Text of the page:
pity about the daft irish comedian in it
    but will have to watch

  • ummm…

    That Floyd Landis character seems a bit odd. He haunts Armstrong in the trailer as if he was always his rival. I can already see them writing the character as a whistleblower in waiting. Which would be very disappointing.

  • Jdog

    Will it be as good as American Flyers, though?

  • Steph Durant

    That final nail will be the award / settlement out of the Justice Department case. It will be less than $100MM, but it could be a good $20MM, IMHO (a bit of a guess).
    Anyways, LA’s reputation is pretty much done; even the vocal ass-kissing very minority have gone away.

  • Steph Durant

    Agreed. Some people talk from emotion, or from previously formed opinions from a different angle. Foster’s PED taking was not particularly dangerous, his own decision, and not intended to enhance sports performance or support PED’s.
    Some people talk without thinking things through.

  • Norfolk_n_Chance

    Thanks for filling up my brain space with yet another absolutely pointless article for
    Ian Franklin to agree with…

  • SteelFrame

    I’m planning to see it. I’m excited that this could be the final nail in the coffin of Armstrong’s reputation!

  • blemcooper

    I don’t get why people are so upset about Foster taking PEDs as part of preparing/performing for this role. I can understand skepticism about “method acting” in general, but why be upset about the PEDs in particular?

    PEDs are bad in sport because it’s cheating, and in the case of Armstrong, it lead to bullying, fraud, conspiracies, character assassination of his detractors, etc.

    They may also cause harm, but so do lots of other things people choose to do every day.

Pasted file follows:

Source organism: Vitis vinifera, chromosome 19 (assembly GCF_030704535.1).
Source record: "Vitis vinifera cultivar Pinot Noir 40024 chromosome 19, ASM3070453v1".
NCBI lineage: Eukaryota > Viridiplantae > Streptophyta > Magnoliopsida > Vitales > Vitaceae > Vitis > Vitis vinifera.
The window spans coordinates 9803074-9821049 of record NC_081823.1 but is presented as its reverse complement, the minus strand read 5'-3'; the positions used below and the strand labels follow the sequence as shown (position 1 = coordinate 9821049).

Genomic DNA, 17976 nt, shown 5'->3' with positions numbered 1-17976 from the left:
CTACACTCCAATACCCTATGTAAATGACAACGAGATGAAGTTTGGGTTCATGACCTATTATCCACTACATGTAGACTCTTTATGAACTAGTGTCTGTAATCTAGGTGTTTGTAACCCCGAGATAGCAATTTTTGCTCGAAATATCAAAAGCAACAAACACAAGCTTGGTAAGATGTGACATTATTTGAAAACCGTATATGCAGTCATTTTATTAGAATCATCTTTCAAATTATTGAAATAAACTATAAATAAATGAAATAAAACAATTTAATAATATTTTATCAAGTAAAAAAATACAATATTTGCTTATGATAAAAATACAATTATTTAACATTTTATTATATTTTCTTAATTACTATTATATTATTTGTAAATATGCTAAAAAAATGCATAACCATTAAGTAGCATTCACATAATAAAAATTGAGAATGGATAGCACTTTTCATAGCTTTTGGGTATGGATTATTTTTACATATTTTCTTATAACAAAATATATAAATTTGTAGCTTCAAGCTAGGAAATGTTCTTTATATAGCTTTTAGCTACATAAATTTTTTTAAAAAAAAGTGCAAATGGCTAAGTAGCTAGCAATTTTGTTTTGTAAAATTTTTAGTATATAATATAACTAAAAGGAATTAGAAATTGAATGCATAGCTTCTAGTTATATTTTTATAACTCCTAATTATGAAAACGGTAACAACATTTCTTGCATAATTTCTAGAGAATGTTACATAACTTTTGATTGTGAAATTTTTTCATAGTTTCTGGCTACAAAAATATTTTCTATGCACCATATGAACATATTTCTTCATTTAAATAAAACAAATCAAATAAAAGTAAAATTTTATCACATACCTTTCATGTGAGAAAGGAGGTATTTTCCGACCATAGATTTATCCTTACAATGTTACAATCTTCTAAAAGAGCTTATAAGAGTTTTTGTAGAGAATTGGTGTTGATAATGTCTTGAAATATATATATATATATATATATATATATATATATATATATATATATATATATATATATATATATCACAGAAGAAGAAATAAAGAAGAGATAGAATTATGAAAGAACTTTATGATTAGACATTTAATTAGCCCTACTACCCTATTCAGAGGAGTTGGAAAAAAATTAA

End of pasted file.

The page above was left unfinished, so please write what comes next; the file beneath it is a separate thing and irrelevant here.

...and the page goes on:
What is the analogy to badness for an actor to use them the way Foster claims to have used them? I’ve read some comments about how he must be a bad actor if he can’t act like he’s on PEDs without actually taking them. Well, fine, that’s a criticism of his method acting, not of PEDs.

    Is Foster “cheating”? Is he committing fraud or bullying anybody?

    Did he harm his body and/or did his doctor violate his Hippocratic oath? Maybe. But is it any worse than doctors who perform cosmetic surgery on vanity patients, or prescribe antibiotics at the insistence of their patients who have viral infections, or prescribe any other drug with side effects, but that actually has relatively little chance of doing any good?

    Is he setting a bad example by using them, saying that they work and they affected his mindset? It’s no secret that the drugs work and that they have side effects. So does gaining or losing a lot of weight for a role. So does getting drunk so you can produce a more realistic performance of a drunk person, etc. Why do people get so upset about it when it’s PEDs, but not so much when it’s cheeseburgers, lasagna and milkshakes?

  • Agreed. This is the society of the spectacle and the film represents the spectacle of society at that time. Great for Walsh that he was vindicated. I hope he earns from this as he went through so much for truth and honesty – not a lot of journalists would have been so darned dogged. Good Editorial.